Cost-effectiveness analysis: Screening, prevention and treatment of cervical cancer

Volume 27, Issue 43, Pages 5921-6102 (9 October 2009)

Screening, prevention and treatment of cervical cancer—A global and regional generalized cost-effectiveness analysis
Pages 6060-6079
Gary Michael Ginsberg, Tessa Tan-Torres Edejer, Jeremy A. Lauer, Cecilia Sepulveda

The paper calculates regional generalized cost-effectiveness estimates of screening, prevention, treatment and combined interventions for cervical cancer.

Using standardised WHO-CHOICE methodology, a cervical cancer model was employed to provide estimates of screening, vaccination and treatment effectiveness. Intervention effectiveness was determined via a population state-transition model (PopMod) that simulates the evolution of a sub-regional population accounting for births, deaths and disease epidemiology. Economic costs of procedures and treatment were estimated, including programme overhead and training costs.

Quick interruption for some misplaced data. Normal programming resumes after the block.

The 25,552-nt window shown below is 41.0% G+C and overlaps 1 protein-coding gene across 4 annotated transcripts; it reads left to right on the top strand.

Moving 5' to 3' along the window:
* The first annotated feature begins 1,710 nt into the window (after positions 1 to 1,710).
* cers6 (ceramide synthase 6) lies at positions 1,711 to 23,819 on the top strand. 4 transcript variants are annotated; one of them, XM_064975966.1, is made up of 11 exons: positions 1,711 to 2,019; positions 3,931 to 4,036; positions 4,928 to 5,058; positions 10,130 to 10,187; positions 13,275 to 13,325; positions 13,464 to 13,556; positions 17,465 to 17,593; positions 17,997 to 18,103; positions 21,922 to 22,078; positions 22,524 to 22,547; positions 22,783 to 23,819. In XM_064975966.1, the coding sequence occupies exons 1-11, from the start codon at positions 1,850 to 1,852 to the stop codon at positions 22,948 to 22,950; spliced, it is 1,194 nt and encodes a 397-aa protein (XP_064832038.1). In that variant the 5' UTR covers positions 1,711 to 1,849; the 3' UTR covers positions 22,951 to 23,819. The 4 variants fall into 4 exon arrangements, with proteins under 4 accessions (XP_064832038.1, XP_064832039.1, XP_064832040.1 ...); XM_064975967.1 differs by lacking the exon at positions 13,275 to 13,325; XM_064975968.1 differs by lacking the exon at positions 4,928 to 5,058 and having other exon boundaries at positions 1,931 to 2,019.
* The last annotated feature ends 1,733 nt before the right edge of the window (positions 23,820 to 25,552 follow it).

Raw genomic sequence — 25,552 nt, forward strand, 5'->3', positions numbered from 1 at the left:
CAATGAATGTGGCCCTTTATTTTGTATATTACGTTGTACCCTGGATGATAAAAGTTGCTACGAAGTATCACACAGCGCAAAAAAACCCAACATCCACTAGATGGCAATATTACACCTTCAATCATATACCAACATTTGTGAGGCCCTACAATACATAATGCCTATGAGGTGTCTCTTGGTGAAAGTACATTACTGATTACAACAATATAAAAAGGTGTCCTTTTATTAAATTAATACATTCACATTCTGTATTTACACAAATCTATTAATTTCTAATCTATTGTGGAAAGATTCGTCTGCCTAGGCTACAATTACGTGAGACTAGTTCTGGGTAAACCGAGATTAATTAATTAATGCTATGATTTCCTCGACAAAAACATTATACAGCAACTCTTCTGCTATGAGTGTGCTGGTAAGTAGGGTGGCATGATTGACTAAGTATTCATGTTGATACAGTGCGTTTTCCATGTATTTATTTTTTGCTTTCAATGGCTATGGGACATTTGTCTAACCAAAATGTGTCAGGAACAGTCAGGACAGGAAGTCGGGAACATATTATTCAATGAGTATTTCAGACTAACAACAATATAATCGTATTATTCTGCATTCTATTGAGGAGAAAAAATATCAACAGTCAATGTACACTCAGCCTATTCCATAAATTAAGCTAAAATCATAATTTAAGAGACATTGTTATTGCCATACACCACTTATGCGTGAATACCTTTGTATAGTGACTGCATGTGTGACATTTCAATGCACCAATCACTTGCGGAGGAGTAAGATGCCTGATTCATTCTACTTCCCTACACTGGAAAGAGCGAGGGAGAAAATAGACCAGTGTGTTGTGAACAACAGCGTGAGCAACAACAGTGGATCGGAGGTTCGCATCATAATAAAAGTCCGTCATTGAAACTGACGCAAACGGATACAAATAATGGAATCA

In regions characterized by high income, low mortality and high existing treatment coverage, the addition of any screening programme to the current high treatment levels is very cost-effective. However, based on projections of the future price per dose (representing the economic costs of the vaccination excluding monopolistic rents and vaccine development cost) vaccination is the most cost-effective intervention.

In regions characterized by low income, low mortality and existing treatment coverage around 50%, expanding treatment with or without combining it with screening appears to be cost-effective or very cost-effective. Abandoning treatment in favour of screening in a no-treatment scenario would not be cost-effective. Vaccination is usually the most cost-effective intervention. Penta or tri-annual PAP smears appear to be cost-effective, though when combined with HPV-DNA testing they are not cost-effective.

In regions characterized by low income, high mortality and low treatment levels, expanding treatment with or without adding screening would be very cost-effective. A one off vaccination plus expanding treatment was usually very cost-effective. One-off PAP or VIA screening at age 40 are more cost-effective than other interventions though less effective overall.

From a cost-effectiveness perspective, consideration should be given to implementing vaccination (depending on cost per dose and longevity of efficacy) and screening programmes on a worldwide basis to reduce the burden of disease from cervical cancer. Treatment should also be increased where coverage is low.

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